• Project Partner: Karl Landsteiner University of Health Sciences / Division of Internal Medicine 1 (University Hospital St. Pölten)
    • Duration: 36 months starting from 01.08.2017

    Background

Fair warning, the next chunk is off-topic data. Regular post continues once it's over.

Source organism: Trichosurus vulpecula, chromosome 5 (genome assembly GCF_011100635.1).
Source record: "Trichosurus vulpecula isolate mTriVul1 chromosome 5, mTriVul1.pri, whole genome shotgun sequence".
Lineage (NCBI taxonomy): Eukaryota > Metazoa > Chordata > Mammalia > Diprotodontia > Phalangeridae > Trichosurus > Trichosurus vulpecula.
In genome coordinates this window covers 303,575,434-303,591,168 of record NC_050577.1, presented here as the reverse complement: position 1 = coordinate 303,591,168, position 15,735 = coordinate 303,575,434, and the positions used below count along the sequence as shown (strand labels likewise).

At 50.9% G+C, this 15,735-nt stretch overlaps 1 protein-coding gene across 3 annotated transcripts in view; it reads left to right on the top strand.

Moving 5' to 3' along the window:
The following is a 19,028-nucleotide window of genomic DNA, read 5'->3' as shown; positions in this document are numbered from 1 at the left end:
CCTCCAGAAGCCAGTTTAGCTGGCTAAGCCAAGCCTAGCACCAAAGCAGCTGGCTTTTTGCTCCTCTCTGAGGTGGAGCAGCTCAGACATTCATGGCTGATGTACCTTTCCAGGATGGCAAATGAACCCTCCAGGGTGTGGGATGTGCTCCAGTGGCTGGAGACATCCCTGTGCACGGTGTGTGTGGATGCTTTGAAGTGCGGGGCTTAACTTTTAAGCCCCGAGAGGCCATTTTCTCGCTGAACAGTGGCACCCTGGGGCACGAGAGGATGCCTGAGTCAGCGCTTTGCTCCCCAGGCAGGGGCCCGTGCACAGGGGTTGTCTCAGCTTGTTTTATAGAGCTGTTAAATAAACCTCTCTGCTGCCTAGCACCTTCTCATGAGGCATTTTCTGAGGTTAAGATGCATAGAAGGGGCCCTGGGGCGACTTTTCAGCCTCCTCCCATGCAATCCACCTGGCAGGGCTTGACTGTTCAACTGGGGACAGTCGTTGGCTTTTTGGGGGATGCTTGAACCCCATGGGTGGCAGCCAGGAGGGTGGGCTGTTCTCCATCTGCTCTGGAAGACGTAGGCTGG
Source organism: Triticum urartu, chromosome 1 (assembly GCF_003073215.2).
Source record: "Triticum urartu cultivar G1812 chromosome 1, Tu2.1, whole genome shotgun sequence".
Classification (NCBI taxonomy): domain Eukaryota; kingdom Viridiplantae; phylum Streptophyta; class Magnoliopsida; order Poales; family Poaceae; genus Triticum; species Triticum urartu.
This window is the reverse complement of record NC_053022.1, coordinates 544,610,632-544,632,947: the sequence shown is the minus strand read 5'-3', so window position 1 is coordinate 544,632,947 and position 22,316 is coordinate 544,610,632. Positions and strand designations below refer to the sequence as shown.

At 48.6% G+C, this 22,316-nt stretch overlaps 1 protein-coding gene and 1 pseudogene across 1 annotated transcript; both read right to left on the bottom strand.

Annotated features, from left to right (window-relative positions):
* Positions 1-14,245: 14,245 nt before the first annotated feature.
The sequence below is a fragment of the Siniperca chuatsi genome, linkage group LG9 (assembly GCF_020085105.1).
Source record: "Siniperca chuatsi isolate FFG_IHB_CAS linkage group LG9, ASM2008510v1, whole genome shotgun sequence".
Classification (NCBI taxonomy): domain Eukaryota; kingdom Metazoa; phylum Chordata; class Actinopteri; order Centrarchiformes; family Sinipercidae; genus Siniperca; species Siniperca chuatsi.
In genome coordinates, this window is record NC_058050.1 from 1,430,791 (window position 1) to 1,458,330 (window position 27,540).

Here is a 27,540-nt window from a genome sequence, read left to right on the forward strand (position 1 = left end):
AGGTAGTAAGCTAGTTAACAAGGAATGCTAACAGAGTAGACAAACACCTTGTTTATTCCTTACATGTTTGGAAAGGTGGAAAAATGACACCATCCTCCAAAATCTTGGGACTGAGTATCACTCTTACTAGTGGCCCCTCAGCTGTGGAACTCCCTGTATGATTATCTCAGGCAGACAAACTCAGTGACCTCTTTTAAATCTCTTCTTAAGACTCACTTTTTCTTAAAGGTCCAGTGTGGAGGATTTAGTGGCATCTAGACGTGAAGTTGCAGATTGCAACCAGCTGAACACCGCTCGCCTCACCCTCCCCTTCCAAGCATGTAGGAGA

Metastatic spread causes 90% of all tumor related fatalities and thus represents the greatest challenge for cancer patient survival. Tumor cells need to become motile and cross vascular barriers for metastatic spread. How these processes are controlled is not yet fully understood. The laboratory of Dr. Daria Siekhaus has identified a novel transporter, CG8602, required for Drosophila macrophages to invasively migrate into the tissues of the embryonic germband. Data from the Siekhaus lab point towards a role for CG8602 in regulating the glycosylation and stability of proteins that limit tissue entry. CG8602 appears necessary for the increased level of T antigen present on the surface of macrophages invading the tissue of the germband. Intriguingly, increased levels of T antigen have been found in metastatic cancer and antibodies against T antigen can reduce metastasis. This raised our interest in translating our findings into vertebrates, and Dr. Siekhaus recruited a post-doctoral fellow, Dr. Marko Roblek, with extensive experience in studying metastasis in mice back to Austria from Switzerland. This fellowship will help pay for his salary and material costs and thus enable him to conduct the work that will form the foundation for establishing his own independent lab. The mammalian ortholog of the CG8602 transporter, called MFSD1, is highly conserved, and belongs to the solute carrier superfamily (SLC). Yet its functions remain unknown due to a lack of prior studies. We seek to examine the role of MFSD1 in tumor cells during mouse metastatic initiation, We also will examine whether and how MFSD1 is involved in regulating protein glycosylation, protein stability, and how these potential changes affect the regulation of invasive tumor migration. By analyzing the function of MFSD1 and its interaction partners we aim to uncover the mechanism from aberrant glycosylation to the invasive migration phenotype observed during metastatic spread of tumors. This will include analysis of cell surface proteins, signaling cascades, and transcriptional regulation of cell migration. To test the relevance of these findings for the clinic, we are partnering with Dr. Wiesholzer and Dr. Kitzwoegerer at the Clinical Division for Internal Medicine, KLU University St Poelten. By analyzing resected tumor tissue from patients we will determine whether the level or localization of MFSD1 can be correlated with disease prognosis. We are eager to transfer findings from Drosophila to the vertebrate system in the context of metastasis research. Our prior data leads us to believe that this will lead to the description of an evolutionarily conserved mechanism that regulates invasive migration regulation from fly to vertebrates. This work can lay the ground work for